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  1. #1
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    cycling in mexico

    hi guys,

    i am planning to cycle up to Houston -TX using the Southern Tier route and from there planning to cross Mexico.

    Is it a crazy idea? should i continue to Antilope Wells or Mexicali or all the way to the pasific coast?

    thanks in advance for all the info

    elif

  2. #2
    Senior Member Chris Pringle's Avatar
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    Not crazy at all. Do the Baja area (south of Mexicali to Cabo San Lucas.) It is highly recommended due to its amazing scenery, friendly people, beautiful weather November-February and relatively little traffic south of San Felipe. Everything is really peaceful there and it will give you a good taste of Mexico. These past few months (after the elections), all of a sudden, things have really quieted down in most parts of Mexico. There are many daily flights from the beach resort of Cabo San Lucas back to the U.S. Baja takes about one month to complete.
    Last edited by Chris Pringle; 09-26-12 at 04:51 PM.

  3. #3
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    I'm also planning a tour through Mexico; I live in Guatemala and plan to bike north to the US. I read elsewhere that biking north through Baja isn't recommended. Anyone agree or disagree? Why? I wanted to bike Baja since it seems like the safest option in the northern part of the country.

  4. #4
    Senior Member Chris Pringle's Avatar
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    Quote Originally Posted by udisku View Post
    I'm also planning a tour through Mexico; I live in Guatemala and plan to bike north to the US. I read elsewhere that biking north through Baja isn't recommended. Anyone agree or disagree? Why? I wanted to bike Baja since it seems like the safest option in the northern part of the country.
    Where did you read that? Baja has been the preferred route among cyclists for decades (and still is.) 9 out of 10 cyclists I've met go through Baja. The alternatve is Sinaloa-Sonora-Arizona which I've driven many times. Traffic is horrible with lots of commercial trucks and lots of military checkpoints. Sure it's doable, but Baja is overall safer and nicer.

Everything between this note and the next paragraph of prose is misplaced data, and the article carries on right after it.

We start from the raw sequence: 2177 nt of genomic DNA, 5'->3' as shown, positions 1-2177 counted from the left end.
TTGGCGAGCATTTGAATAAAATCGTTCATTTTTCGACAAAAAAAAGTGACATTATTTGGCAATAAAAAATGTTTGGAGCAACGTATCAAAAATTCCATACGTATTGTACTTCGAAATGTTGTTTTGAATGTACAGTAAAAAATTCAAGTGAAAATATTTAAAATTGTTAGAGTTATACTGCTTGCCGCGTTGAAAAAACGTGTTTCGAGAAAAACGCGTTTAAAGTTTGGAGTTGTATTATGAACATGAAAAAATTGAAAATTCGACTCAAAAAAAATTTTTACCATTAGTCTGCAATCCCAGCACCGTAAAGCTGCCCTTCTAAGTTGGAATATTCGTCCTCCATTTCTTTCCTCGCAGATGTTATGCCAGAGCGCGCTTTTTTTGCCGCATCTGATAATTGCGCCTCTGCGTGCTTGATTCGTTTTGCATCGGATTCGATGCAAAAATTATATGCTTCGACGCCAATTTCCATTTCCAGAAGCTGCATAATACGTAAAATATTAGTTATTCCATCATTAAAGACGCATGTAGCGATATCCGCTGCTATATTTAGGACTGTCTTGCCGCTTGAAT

5. #5
    weirdo
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    Quote Originally Posted by Chris Pringle View Post
    Where did you read that? Baja has been the preferred route among cyclists for decades (and still is.) 9 out of 10 cyclists I've met go through Baja. The alternatve is Sinaloa-Sonora-Arizona which I've driven many times. Traffic is horrible with lots of commercial trucks and lots of military checkpoints. Sure it's doable, but Baja is overall safer and nicer.
    I could be wrong, but I think that "riding north" in Baja is what he was getting at, rather than about Baja riding in general. At least, that`s how I read it. Udisku, it`s widely reported that the prevailing winds along the US portion of the Pacific coast make north-to-south riding much easier than the other way around. I imagine that holds true for Baja also.

    CP, is there some reason you wouldn`t consider going straight down the middle from El Paso/Juarez through Chihuahua and Torreon to wherever? I`ve always wondered why the majority of people who cross Mexico end to end take the Pacific side route, at least for the top part. I`ve read a few reports of people continuing down the continental divide, but not many, and I don`t recall ever reading of any long routes along the upper and middle parts of the gulf coast. Just wondering.

    To both of you, I`m envious and I wish you nice trips. I`m a devoted Mexiphile, planning to do my first SOB ride (a short one) next spring from Puerto Vallarta to GDL, so Mexico threads always draw my attention.

  6. #6
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    Juarez.. you nuts? Cant say I have been there (just looked at it from El Paso, didn't look inviting) but I have heard nothing but bad things about that town. I also cant speak of the whole baja mexico but fair warning cabo is crazy expensive.

    I'm generally not too fond of Mexico if you cant tell. Maybe its just the American media that makes me think cycling Mexico is crazy?

  7. #7
    Senior Member Ekdog's Avatar
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    Quote Originally Posted by swix View Post
    Juarez.. you nuts? Cant say I have been there (just looked at it from El Paso, didn't look inviting) but I have heard nothing but bad things about that town. I also cant speak of the whole baja mexico but fair warning cabo is crazy expensive.

    I'm generally not too fond of Mexico if you cant tell. Maybe its just the American media that makes me think cycling Mexico is crazy?
    LA, Detroit, Chicago, Houston...you nuts?

    You're more likely to be killed in the States than in Mexico. http://www.lonelyplanet.com/blog/201...-than-at-home/